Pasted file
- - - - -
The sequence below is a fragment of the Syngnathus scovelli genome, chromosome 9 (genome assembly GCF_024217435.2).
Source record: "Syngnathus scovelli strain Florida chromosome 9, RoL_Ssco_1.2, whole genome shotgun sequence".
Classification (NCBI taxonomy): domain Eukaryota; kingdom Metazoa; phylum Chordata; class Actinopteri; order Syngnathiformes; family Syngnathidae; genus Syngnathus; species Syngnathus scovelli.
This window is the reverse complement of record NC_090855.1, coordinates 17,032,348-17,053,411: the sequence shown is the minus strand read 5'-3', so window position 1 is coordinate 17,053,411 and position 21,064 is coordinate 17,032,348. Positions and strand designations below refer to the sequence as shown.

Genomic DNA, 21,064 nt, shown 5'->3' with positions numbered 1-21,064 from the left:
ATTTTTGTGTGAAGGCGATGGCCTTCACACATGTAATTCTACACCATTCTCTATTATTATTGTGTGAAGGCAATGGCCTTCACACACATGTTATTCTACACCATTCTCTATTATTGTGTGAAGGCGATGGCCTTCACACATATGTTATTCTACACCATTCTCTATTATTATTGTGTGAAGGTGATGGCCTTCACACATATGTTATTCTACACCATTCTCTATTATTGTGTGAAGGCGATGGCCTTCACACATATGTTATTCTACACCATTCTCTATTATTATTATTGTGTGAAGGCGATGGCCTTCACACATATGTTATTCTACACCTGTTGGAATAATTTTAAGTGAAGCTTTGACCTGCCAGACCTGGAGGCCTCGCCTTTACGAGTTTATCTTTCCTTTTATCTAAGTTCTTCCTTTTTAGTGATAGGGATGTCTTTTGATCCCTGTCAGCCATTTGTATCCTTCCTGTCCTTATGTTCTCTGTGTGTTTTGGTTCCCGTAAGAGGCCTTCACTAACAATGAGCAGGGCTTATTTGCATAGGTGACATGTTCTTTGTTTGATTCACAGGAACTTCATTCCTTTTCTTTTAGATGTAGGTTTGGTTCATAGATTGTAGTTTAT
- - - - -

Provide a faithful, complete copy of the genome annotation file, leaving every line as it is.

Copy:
The sequence below is a fragment of the Syngnathus scovelli genome, chromosome 9 (genome assembly GCF_024217435.2).
Source record: "Syngnathus scovelli strain Florida chromosome 9, RoL_Ssco_1.2, whole genome shotgun sequence".
Classification (NCBI taxonomy): domain Eukaryota; kingdom Metazoa; phylum Chordata; class Actinopteri; order Syngnathiformes; family Syngnathidae; genus Syngnathus; species Syngnathus scovelli.
This window is the reverse complement of record NC_090855.1, coordinates 17,032,348-17,053,411: the sequence shown is the minus strand read 5'-3', so window position 1 is coordinate 17,053,411 and position 21,064 is coordinate 17,032,348. Positions and strand designations below refer to the sequence as shown.

Genomic DNA, 21,064 nt, shown 5'->3' with positions numbered 1-21,064 from the left:
ATTTTTGTGTGAAGGCGATGGCCTTCACACATGTAATTCTACACCATTCTCTATTATTATTGTGTGAAGGCAATGGCCTTCACACACATGTTATTCTACACCATTCTCTATTATTGTGTGAAGGCGATGGCCTTCACACATATGTTATTCTACACCATTCTCTATTATTATTGTGTGAAGGTGATGGCCTTCACACATATGTTATTCTACACCATTCTCTATTATTGTGTGAAGGCGATGGCCTTCACACATATGTTATTCTACACCATTCTCTATTATTATTATTGTGTGAAGGCGATGGCCTTCACACATATGTTATTCTACACCTGTTGGAATAATTTTAAGTGAAGCTTTGACCTGCCAGACCTGGAGGCCTCGCCTTTACGAGTTTATCTTTCCTTTTATCTAAGTTCTTCCTTTTTAGTGATAGGGATGTCTTTTGATCCCTGTCAGCCATTTGTATCCTTCCTGTCCTTATGTTCTCTGTGTGTTTTGGTTCCCGTAAGAGGCCTTCACTAACAATGAGCAGGGCTTATTTGCATAGGTGACATGTTCTTTGTTTGATTCACAGGAACTTCATTCCTTTTCTTTTAGATGTAGGTTTGGTTCATAGATTGTAGTTTAT